Tunisia extends state of emergency after attacks

Tunisian soldiers stand guard outside the Douar Hicher mosque in the neighbourhood of Manouba in Tunis on October 31 2012 (AFP).

Tunisian soldiers stand guard outside the Douar Hicher mosque in the neighbourhood of Manouba in Tunis on October 31 2012 (AFP).

This gives continued special intervention powers for the police and army.

Extensions of the state of emergency – which has been in place since January 2011, when a revolution ousted long-time president Zine al-Abidine Ben Ali – had only been made for 30 days at a time since July.

Authorities pointed to the shortened extensions as a sign of improving security, but Wednesday's announcement of a three-month extension will likely raise fears of a deteriorating situation in Tunisia, which is still dealing with instability unleashed by the revolution.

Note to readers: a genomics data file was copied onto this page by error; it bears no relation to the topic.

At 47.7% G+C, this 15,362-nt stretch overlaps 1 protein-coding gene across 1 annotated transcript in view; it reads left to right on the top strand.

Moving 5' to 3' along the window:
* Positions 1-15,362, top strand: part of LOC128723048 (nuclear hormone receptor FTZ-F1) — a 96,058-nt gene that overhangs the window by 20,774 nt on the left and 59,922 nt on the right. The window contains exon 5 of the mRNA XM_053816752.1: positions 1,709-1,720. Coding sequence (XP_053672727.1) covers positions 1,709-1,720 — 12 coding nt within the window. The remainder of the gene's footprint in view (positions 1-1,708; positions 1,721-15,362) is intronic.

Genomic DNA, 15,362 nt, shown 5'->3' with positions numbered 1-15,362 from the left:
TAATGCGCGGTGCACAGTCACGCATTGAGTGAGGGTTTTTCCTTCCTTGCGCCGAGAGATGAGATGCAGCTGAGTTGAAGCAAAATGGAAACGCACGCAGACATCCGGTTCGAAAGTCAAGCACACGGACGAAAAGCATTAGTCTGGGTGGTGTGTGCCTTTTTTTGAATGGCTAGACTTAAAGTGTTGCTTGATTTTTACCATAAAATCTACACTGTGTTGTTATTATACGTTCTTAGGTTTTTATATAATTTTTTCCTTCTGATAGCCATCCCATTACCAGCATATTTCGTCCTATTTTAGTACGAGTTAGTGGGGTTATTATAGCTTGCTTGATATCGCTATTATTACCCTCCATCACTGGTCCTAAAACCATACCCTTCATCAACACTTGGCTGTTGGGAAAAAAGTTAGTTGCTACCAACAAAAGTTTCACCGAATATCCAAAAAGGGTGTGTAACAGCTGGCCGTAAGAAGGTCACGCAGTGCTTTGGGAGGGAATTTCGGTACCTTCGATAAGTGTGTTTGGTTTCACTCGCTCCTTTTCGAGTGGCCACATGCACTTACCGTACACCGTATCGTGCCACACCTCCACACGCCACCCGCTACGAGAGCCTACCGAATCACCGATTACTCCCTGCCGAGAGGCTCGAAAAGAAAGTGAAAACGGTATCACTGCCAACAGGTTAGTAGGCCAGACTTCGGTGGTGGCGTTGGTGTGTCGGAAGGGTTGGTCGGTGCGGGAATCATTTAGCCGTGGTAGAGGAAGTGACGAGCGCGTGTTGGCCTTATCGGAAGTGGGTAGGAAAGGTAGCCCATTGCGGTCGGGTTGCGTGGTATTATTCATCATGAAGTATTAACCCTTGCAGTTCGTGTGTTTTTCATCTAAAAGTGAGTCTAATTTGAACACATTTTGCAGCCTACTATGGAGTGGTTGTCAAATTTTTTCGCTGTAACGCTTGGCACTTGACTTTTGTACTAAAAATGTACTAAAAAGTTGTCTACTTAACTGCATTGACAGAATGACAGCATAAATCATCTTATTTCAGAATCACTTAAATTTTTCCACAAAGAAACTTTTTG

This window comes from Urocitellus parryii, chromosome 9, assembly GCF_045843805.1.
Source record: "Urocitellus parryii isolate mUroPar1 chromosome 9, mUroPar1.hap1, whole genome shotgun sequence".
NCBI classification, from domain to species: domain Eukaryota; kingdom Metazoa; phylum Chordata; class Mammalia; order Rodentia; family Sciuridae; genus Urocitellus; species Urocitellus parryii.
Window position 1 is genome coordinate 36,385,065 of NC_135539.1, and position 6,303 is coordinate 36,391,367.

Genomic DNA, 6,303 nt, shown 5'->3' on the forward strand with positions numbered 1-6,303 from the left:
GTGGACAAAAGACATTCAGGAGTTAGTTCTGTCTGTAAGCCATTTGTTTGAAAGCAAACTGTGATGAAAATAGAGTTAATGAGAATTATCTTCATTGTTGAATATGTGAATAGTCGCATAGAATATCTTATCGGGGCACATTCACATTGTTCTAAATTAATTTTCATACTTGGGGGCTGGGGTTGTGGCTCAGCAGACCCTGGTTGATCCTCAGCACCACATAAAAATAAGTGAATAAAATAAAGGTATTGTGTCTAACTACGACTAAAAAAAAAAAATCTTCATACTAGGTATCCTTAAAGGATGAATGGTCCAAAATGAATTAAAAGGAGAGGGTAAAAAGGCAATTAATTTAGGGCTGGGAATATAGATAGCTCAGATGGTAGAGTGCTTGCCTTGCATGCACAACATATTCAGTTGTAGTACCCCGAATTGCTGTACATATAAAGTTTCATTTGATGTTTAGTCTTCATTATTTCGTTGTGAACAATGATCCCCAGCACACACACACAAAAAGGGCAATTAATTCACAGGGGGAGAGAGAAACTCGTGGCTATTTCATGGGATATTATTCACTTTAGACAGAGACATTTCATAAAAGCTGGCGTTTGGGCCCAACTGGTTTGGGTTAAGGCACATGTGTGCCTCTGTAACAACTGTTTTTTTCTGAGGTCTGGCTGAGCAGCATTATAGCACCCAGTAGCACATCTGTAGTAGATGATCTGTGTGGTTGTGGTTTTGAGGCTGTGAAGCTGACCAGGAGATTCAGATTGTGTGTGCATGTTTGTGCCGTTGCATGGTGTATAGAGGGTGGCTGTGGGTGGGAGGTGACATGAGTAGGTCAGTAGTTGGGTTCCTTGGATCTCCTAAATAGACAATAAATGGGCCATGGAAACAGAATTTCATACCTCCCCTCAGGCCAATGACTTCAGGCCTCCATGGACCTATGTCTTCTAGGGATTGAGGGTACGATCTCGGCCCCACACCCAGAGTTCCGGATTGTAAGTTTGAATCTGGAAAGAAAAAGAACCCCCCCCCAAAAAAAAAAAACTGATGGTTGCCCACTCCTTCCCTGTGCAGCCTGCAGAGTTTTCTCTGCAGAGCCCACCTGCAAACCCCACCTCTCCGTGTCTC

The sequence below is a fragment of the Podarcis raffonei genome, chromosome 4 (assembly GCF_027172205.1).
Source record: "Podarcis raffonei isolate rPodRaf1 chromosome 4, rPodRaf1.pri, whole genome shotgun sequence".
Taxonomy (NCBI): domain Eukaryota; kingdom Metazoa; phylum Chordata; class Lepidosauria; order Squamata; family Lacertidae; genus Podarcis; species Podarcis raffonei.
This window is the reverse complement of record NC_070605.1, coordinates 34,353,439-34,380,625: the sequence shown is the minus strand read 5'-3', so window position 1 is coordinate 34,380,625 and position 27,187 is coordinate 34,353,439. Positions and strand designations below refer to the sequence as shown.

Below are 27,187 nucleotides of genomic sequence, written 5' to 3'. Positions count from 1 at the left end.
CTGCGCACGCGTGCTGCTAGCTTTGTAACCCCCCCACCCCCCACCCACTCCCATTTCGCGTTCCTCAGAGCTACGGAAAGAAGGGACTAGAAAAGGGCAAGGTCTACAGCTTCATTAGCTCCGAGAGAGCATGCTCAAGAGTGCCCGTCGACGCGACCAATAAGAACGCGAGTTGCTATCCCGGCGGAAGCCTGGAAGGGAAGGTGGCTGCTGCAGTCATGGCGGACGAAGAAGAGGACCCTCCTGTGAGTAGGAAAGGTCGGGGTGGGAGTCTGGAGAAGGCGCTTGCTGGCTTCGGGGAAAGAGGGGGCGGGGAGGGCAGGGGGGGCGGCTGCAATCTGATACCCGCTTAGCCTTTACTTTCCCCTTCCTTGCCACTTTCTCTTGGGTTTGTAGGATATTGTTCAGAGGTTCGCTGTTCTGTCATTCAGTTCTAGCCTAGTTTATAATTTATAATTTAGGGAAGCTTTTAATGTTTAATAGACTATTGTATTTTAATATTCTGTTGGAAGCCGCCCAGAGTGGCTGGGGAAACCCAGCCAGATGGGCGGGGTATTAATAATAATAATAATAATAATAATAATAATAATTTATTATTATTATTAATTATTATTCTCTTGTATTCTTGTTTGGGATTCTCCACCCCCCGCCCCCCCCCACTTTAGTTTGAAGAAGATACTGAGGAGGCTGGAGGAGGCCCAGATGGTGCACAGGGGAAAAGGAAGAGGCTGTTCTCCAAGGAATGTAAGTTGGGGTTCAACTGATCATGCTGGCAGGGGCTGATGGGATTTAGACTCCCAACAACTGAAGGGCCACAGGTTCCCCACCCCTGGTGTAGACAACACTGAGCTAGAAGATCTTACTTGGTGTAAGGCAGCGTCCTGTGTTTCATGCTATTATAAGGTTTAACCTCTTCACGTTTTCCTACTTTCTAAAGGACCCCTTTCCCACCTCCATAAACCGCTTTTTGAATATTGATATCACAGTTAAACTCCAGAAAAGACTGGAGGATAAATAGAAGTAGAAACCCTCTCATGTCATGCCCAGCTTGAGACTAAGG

"Marzouki decided on Wednesday to extend the state of emergency by three months from November 1 2012," said the official TAP news agency on Wednesday.

The extension was proposed by military and security officials, it added.

The announcement comes after a series of attacks by radicals in recent weeks.

The authorities have vowed to crack down on Islamist violence in the wake of a Salafist-led attack on the US embassy in September in which four assailants were killed.

On Tuesday, extremists raided two national guard posts in a Tunis suburb, leading to clashes with security forces that killed one attacker, the interior ministry said.

After the clashes, dozens of radicals, some armed with knives, took to the streets of Tunis on Wednesday.

Government vs opposition
The government said police and soldiers had deployed heavily and would use all means to quell any unrest, but no such forces were visible on the ground.

Tuesday's attacks in the Tunis suburb of Manouba came after police arrested a Salafist suspected of assaulting the local security chief.

The opposition accuses the government, led by Islamist party Ennahda, of failing to rein in violence by the Salafists, a hardline branch of Sunni Islam.

Ennahda issued a statement on Wednesday appealing for calm and saying the "state has a right to deal with all threats to social peace." – Sapa-AFP

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